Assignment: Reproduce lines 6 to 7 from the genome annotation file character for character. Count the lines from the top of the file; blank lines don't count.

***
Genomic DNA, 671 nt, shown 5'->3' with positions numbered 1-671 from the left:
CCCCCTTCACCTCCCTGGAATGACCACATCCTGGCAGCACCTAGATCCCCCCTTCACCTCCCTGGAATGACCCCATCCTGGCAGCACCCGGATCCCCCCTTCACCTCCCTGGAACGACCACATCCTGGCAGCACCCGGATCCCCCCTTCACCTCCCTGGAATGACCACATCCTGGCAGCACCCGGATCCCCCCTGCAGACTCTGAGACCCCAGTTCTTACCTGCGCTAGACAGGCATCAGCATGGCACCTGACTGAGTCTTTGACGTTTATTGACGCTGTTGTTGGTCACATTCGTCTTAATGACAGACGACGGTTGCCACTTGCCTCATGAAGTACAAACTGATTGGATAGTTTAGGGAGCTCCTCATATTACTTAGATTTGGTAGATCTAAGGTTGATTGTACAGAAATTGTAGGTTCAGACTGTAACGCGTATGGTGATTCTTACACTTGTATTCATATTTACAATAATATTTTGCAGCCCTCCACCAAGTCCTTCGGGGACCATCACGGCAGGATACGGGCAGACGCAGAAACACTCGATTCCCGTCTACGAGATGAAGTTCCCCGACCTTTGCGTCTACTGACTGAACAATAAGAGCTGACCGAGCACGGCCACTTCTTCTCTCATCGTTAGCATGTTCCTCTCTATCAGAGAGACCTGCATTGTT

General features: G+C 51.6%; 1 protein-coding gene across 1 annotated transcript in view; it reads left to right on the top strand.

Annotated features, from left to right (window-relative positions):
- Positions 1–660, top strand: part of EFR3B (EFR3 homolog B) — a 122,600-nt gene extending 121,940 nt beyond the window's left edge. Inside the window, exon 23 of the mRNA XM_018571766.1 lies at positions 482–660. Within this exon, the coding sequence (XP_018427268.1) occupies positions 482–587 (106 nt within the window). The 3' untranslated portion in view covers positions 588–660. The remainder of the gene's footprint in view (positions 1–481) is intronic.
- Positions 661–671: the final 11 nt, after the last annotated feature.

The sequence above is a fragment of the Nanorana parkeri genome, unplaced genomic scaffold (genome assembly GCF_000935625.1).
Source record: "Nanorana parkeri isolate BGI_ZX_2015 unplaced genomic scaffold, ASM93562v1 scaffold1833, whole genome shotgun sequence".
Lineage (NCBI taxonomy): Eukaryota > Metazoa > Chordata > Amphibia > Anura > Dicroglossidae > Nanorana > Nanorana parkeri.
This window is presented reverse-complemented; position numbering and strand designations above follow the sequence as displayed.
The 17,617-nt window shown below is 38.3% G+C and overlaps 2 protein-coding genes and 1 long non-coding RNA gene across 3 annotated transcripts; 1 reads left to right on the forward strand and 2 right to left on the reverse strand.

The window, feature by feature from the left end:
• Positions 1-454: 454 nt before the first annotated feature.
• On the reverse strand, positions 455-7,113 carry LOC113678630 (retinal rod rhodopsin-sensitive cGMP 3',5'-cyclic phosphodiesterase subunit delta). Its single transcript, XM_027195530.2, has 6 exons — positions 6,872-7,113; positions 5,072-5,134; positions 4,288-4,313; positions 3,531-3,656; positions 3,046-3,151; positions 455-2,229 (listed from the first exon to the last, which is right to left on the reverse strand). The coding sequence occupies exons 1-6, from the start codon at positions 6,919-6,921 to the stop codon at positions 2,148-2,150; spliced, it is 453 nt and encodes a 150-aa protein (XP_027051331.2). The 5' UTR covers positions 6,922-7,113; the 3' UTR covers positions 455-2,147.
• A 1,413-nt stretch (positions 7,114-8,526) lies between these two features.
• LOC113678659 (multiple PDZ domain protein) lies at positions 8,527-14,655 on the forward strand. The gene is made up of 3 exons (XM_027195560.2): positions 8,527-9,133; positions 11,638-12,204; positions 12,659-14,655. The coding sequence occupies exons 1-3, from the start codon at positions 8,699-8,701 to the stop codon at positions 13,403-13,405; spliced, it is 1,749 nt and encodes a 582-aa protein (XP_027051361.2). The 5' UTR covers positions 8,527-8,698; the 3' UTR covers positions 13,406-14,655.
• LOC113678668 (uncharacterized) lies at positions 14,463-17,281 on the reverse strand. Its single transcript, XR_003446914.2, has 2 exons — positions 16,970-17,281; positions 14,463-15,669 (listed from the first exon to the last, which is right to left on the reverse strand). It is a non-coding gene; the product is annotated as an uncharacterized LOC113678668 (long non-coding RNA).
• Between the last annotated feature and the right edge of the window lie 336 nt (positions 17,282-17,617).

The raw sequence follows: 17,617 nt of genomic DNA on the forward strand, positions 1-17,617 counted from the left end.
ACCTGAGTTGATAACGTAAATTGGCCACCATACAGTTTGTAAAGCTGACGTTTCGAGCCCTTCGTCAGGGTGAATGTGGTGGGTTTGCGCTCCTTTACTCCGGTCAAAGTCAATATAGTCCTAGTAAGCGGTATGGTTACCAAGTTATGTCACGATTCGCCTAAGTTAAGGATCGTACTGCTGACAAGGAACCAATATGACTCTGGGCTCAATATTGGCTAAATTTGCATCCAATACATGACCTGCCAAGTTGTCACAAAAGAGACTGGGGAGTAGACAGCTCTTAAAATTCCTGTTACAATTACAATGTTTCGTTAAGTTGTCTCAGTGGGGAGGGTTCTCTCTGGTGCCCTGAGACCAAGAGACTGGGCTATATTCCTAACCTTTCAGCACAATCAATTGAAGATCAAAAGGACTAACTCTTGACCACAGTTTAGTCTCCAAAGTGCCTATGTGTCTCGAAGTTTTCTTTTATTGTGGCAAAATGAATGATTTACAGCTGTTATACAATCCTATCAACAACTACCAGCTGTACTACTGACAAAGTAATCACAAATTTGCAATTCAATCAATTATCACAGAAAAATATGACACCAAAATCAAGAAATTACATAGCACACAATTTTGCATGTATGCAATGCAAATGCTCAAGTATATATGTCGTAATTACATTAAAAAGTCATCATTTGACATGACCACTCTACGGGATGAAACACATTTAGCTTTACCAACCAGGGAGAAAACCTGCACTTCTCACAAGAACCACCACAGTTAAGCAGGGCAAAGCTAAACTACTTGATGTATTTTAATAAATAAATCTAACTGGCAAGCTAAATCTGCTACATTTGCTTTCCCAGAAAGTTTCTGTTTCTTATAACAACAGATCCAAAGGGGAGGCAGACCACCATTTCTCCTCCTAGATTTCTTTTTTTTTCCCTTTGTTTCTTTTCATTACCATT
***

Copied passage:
- Positions 661–671: the final 11 nt, after the last annotated feature.

The sequence above is a fragment of the Nanorana parkeri genome, unplaced genomic scaffold (genome assembly GCF_000935625.1).